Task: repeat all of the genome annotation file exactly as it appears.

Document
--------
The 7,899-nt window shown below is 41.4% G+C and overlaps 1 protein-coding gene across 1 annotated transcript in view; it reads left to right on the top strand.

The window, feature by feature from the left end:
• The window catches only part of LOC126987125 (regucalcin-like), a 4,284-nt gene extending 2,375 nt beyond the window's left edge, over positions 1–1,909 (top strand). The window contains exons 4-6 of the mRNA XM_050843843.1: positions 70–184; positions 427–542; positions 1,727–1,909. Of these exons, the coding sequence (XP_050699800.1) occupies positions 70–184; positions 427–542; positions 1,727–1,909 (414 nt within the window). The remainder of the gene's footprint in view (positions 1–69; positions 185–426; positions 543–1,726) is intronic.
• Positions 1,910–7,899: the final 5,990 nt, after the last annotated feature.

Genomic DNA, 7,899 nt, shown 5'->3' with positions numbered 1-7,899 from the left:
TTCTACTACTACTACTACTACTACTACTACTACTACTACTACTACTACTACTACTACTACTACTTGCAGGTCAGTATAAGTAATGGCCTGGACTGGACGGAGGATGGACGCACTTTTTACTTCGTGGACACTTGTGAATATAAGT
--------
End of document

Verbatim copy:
The 7,899-nt window shown below is 41.4% G+C and overlaps 1 protein-coding gene across 1 annotated transcript in view; it reads left to right on the top strand.

The window, feature by feature from the left end:
• The window catches only part of LOC126987125 (regucalcin-like), a 4,284-nt gene extending 2,375 nt beyond the window's left edge, over positions 1–1,909 (top strand). The window contains exons 4-6 of the mRNA XM_050843843.1: positions 70–184; positions 427–542; positions 1,727–1,909. Of these exons, the coding sequence (XP_050699800.1) occupies positions 70–184; positions 427–542; positions 1,727–1,909 (414 nt within the window). The remainder of the gene's footprint in view (positions 1–69; positions 185–426; positions 543–1,726) is intronic.
• Positions 1,910–7,899: the final 5,990 nt, after the last annotated feature.

Genomic DNA, 7,899 nt, shown 5'->3' with positions numbered 1-7,899 from the left:
TTCTACTACTACTACTACTACTACTACTACTACTACTACTACTACTACTACTACTACTACTACTTGCAGGTCAGTATAAGTAATGGCCTGGACTGGACGGAGGATGGACGCACTTTTTACTTCGTGGACACTTGTGAATATAAGT